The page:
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Lawmaker deadlines loom in South Dakota
Crossover Day marks busy week in the state Legislature, but leaders say this year’s workload is manageable
Don’t expect a black drape over the clock in the state House Wednesday night.
That’s Crossover Day at the state Capitol, which comes each February and marks the last day for still-alive legislation to advance out of the House or Senate before heading to the other chamber. And in years when the workload has kept lawmakers at their desks past midnight, the larger chamber will cover the clock so as not to be aware Crossover Day has passed.
But House leaders are optimistic they’ll avoid that pageantry this year and instead wrap up their Crossover Day work in time to get at least a late dinner.
House Majority Leader Will Mortenson told The Dakota Scout Monday he hopes his members can get through the dozens of remaining House bills “before dark” on Crossover Day, a goal he’s had since being elected by his House GOP caucus last fall.
But that doesn’t mean there aren’t some long days ahead for legislators as they convene for the final three weeks of the Legislative session.
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A precursor to Crossover Day, Tuesday is the final day committees have to advance legislation to the floor of the chamber in which it originated. That means House bills, to have a shot at passage, need to advance out of House committees Tuesday and Senate bills out of Senate committees.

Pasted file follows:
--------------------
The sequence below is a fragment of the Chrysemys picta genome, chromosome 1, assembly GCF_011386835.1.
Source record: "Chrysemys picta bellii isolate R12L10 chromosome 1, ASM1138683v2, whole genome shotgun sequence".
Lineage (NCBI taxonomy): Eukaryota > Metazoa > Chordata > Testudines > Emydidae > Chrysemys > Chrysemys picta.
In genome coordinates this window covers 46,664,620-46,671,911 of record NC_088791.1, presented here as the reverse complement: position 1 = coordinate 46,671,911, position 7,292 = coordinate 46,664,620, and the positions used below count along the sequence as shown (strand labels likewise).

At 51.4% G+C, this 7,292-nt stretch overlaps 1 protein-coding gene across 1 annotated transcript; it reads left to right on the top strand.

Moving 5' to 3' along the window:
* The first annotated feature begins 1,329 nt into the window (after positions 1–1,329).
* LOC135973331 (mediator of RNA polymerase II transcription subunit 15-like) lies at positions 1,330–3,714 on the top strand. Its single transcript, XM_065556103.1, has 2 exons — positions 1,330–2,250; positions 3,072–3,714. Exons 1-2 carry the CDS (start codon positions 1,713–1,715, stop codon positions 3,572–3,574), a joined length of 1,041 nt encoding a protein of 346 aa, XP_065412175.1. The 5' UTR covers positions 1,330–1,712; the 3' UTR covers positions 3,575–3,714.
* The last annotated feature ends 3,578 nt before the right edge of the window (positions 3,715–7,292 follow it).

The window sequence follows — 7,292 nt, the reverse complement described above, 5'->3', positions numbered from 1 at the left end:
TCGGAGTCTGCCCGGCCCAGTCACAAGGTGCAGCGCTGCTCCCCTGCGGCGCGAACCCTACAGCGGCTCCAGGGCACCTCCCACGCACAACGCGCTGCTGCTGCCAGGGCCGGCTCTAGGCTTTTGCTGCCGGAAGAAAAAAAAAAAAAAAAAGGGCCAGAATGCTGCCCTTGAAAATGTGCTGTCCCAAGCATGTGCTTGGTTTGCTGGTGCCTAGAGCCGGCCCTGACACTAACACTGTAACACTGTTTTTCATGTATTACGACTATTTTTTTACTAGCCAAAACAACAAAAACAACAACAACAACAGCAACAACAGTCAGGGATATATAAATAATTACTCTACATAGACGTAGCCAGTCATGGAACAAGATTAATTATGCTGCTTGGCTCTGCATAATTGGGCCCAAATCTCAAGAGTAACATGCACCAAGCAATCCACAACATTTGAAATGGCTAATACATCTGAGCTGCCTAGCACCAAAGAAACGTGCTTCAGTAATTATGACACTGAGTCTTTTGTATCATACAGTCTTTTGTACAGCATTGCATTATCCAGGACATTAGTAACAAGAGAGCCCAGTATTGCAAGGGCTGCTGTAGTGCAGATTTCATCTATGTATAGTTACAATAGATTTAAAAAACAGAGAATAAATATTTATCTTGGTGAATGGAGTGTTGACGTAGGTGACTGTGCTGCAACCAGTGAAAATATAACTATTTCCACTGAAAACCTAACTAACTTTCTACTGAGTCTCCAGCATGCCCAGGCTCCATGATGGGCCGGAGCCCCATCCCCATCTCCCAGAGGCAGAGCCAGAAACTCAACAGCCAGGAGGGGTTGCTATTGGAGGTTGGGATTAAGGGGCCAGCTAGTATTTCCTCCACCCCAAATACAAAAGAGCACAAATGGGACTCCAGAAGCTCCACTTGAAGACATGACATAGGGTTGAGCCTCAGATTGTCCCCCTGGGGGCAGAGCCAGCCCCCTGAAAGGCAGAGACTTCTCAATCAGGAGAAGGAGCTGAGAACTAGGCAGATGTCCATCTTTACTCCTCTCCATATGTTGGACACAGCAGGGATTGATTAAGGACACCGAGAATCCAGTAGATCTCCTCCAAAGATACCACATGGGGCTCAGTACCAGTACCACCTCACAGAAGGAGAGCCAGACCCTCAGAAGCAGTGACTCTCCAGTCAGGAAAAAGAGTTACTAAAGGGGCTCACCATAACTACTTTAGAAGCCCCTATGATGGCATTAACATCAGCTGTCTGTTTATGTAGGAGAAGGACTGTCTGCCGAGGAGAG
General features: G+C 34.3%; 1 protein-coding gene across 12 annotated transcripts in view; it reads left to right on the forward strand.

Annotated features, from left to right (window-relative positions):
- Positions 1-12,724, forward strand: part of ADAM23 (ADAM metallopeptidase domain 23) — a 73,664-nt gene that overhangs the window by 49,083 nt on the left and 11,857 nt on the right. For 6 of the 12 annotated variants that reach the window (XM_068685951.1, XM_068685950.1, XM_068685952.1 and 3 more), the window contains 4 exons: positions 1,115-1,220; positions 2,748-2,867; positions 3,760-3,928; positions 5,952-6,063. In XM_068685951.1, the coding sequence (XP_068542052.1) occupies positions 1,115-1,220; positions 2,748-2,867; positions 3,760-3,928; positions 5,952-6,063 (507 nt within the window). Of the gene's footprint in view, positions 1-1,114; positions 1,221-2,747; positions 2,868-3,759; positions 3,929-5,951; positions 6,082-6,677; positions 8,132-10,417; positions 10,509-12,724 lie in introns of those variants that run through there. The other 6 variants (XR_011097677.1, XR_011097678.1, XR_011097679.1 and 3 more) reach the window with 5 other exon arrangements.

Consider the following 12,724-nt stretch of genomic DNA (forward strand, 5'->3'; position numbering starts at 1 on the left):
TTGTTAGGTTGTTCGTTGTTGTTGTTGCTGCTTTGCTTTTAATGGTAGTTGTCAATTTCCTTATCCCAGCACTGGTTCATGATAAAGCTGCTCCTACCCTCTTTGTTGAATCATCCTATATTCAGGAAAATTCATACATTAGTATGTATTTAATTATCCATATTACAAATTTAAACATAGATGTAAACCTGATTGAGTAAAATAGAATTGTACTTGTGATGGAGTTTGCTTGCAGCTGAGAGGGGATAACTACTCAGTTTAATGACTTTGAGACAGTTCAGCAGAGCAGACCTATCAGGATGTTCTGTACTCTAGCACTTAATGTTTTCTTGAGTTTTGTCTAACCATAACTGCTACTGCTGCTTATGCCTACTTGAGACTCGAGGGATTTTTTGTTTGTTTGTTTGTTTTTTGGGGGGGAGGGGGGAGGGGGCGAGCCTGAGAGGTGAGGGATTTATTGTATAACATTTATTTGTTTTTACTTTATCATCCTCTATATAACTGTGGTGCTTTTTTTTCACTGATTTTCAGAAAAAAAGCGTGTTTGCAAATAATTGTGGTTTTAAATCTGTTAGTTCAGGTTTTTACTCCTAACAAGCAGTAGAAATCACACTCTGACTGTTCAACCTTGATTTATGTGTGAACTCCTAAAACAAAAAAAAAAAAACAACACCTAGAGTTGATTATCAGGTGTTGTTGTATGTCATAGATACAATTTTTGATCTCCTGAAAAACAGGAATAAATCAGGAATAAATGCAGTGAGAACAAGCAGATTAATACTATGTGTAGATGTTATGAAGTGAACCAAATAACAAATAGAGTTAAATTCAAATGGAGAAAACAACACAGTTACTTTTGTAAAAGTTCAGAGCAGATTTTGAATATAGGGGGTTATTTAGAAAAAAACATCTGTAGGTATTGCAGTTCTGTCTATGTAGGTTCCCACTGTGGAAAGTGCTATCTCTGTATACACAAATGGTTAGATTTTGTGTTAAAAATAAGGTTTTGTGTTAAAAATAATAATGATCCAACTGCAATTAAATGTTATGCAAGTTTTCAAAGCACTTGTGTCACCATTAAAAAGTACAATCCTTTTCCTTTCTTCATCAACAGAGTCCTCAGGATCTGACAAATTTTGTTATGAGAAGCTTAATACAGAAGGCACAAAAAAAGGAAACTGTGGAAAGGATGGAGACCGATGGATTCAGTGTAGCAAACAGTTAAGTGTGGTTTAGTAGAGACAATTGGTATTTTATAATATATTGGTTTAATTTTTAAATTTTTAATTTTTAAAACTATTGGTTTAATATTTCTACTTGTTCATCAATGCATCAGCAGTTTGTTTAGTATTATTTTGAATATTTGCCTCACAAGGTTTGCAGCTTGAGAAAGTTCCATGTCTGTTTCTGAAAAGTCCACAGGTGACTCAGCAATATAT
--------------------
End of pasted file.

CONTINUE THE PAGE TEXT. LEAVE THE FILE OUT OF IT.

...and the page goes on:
That deadline has a host of committees with jam-packed agendas Tuesday that will likely have at least some of them working both in the morning and again in the afternoon after the day’s Senate and House floor sessions.
Busiest of them all this week: The Joint Committee on Appropriations, though the 18 Senators and Representatives who serve on the budget-setting panel have a bit more time to get through the special spending bills still sitting on their desks.
Legislative rules allow special spending bills to be exempted from the typical timelines for bill passage. Instead, appropriators have until Friday to make final recommendations on big spending bills. There are 46 left to get through, including $110 million for prisons in Sioux Falls and Rapid City, $6 million for a military heritage museum, $13 million for the Sanford Underground Research Facility in the Black Hills and a trio of tax cut proposals.
While the number is daunting, preparatory work by appropriators to this point in the session makes getting through those 46 bills much more manageable.
“We’ve already taken testimony on almost all of them but deferred action,” Rep. Tony Venhuizen said. “So it should move faster than normal bill hearings.”